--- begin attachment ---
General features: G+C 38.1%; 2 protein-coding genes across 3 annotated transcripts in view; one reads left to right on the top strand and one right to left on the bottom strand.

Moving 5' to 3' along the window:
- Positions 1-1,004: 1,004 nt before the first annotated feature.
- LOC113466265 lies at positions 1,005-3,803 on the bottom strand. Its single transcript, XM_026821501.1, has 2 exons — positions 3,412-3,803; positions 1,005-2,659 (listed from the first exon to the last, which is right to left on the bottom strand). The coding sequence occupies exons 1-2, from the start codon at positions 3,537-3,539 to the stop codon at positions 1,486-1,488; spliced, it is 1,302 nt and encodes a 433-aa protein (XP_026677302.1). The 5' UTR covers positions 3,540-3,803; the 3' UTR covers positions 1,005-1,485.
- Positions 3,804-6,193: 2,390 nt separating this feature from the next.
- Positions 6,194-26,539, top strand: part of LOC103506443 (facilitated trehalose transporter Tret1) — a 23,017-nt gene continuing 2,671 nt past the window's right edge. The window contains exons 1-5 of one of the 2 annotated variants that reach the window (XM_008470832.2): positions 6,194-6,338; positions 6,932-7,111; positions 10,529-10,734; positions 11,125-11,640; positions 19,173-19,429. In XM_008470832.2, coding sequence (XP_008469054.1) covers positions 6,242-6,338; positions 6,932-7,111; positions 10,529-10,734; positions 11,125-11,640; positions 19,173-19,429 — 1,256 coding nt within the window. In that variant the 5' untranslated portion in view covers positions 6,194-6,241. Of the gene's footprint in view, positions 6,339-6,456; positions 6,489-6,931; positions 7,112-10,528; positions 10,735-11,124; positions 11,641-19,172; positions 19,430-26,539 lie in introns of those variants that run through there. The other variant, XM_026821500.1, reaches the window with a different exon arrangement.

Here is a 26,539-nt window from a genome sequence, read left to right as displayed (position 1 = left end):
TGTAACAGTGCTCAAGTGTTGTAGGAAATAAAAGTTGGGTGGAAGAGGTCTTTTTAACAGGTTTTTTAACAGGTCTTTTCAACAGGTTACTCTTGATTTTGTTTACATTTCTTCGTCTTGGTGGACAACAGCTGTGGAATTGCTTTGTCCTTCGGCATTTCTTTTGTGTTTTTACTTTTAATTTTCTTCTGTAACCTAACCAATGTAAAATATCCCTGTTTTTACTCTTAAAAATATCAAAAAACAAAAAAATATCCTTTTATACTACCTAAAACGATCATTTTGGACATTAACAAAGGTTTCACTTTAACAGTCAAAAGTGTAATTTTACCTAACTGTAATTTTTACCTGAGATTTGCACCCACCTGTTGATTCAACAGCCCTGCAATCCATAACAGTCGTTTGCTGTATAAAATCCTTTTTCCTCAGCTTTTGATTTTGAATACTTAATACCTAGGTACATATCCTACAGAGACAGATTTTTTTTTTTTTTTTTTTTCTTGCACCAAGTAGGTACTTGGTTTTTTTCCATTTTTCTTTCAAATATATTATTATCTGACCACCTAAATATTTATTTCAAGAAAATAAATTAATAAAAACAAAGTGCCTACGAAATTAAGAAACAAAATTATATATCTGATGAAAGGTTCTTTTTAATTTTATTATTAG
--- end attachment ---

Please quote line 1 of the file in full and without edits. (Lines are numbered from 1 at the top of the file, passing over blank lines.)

General features: G+C 38.1%; 2 protein-coding genes across 3 annotated transcripts in view; one reads left to right on the top strand and one right to left on the bottom strand.